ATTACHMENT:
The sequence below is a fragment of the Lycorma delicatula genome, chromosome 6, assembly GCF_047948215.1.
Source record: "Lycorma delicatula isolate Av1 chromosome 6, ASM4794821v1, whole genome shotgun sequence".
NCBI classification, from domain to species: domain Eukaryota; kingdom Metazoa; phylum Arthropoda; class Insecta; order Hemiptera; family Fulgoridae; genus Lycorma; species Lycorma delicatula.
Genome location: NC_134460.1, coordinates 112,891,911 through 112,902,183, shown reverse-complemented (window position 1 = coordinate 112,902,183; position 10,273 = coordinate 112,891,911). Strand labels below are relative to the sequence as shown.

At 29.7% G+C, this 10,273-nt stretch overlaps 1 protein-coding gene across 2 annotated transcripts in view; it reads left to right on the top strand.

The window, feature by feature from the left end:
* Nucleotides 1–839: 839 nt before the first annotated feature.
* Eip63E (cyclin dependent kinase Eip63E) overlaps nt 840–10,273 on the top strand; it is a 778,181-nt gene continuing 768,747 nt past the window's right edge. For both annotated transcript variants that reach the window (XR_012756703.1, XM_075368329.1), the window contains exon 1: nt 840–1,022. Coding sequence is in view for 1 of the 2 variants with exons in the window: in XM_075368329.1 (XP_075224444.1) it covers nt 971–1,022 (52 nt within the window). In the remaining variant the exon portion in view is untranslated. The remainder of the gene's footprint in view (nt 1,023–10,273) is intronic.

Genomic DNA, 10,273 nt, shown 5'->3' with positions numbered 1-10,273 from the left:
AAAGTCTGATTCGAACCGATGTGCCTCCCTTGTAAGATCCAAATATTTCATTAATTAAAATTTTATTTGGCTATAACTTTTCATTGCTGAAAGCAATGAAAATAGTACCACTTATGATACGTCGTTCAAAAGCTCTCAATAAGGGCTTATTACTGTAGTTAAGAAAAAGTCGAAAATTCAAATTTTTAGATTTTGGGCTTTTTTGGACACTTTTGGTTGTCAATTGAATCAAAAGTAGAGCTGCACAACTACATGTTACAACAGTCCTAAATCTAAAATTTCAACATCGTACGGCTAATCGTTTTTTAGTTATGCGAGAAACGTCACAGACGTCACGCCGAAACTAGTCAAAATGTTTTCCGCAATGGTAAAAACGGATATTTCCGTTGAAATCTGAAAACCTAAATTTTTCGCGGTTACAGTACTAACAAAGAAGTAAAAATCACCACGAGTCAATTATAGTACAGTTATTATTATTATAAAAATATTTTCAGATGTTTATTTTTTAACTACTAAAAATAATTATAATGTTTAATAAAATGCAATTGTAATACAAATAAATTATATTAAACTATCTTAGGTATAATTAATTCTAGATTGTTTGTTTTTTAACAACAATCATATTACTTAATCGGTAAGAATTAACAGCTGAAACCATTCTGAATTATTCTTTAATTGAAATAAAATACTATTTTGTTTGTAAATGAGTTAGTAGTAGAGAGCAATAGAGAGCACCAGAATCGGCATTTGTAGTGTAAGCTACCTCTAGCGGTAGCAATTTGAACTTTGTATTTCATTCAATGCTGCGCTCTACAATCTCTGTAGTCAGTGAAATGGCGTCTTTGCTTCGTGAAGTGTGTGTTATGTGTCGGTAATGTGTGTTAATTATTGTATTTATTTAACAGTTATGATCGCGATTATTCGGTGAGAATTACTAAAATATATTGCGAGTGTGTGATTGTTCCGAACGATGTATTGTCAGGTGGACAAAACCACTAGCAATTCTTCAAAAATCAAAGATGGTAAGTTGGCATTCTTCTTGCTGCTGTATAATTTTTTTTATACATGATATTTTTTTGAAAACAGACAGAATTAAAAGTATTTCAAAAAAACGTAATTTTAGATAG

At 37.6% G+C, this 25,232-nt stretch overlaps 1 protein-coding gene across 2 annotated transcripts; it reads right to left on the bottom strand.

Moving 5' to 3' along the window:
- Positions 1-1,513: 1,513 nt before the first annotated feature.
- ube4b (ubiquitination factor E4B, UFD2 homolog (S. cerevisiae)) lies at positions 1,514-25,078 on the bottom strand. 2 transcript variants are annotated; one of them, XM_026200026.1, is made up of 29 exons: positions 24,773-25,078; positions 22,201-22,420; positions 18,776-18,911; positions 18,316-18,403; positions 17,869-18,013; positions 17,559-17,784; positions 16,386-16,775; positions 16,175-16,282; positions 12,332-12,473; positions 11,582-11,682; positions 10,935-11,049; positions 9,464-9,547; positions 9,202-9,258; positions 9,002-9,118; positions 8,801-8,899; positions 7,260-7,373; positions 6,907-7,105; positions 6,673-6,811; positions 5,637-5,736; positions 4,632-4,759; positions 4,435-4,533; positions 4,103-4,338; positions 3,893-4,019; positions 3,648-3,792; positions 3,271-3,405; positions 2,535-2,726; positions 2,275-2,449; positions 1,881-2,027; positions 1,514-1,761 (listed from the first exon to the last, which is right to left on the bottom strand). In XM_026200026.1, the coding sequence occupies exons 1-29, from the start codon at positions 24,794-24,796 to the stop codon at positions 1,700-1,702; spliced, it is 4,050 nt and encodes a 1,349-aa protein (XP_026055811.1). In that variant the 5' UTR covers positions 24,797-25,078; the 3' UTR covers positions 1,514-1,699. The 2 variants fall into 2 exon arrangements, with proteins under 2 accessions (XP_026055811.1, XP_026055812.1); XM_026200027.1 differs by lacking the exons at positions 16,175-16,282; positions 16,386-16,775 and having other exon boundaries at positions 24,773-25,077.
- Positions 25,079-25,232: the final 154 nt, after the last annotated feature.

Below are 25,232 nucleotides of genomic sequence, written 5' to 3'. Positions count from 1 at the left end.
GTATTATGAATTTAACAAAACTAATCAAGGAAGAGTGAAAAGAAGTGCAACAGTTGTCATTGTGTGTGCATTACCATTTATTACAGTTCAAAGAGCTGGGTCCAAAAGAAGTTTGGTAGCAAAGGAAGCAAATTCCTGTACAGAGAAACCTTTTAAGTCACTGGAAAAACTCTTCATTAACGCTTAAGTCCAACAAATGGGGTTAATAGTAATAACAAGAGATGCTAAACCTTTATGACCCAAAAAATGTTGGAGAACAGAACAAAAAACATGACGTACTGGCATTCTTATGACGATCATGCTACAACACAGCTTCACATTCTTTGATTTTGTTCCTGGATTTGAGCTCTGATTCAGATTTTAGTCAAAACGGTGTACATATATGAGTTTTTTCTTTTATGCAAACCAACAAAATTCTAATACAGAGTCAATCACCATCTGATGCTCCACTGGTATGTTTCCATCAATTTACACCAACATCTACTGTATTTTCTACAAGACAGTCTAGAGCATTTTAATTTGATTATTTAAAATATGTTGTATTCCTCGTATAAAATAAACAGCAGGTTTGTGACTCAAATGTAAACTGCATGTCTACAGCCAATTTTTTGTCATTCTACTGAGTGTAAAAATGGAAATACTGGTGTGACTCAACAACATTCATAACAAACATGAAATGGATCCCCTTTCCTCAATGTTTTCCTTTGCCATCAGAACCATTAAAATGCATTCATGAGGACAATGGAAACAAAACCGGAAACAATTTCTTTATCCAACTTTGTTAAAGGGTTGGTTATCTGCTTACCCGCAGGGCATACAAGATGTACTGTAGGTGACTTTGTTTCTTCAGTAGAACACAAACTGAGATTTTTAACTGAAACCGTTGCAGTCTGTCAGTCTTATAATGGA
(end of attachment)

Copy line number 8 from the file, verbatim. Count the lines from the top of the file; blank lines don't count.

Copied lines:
* Eip63E (cyclin dependent kinase Eip63E) overlaps nt 840–10,273 on the top strand; it is a 778,181-nt gene continuing 768,747 nt past the window's right edge. For both annotated transcript variants that reach the window (XR_012756703.1, XM_075368329.1), the window contains exon 1: nt 840–1,022. Coding sequence is in view for 1 of the 2 variants with exons in the window: in XM_075368329.1 (XP_075224444.1) it covers nt 971–1,022 (52 nt within the window). In the remaining variant the exon portion in view is untranslated. The remainder of the gene's footprint in view (nt 1,023–10,273) is intronic.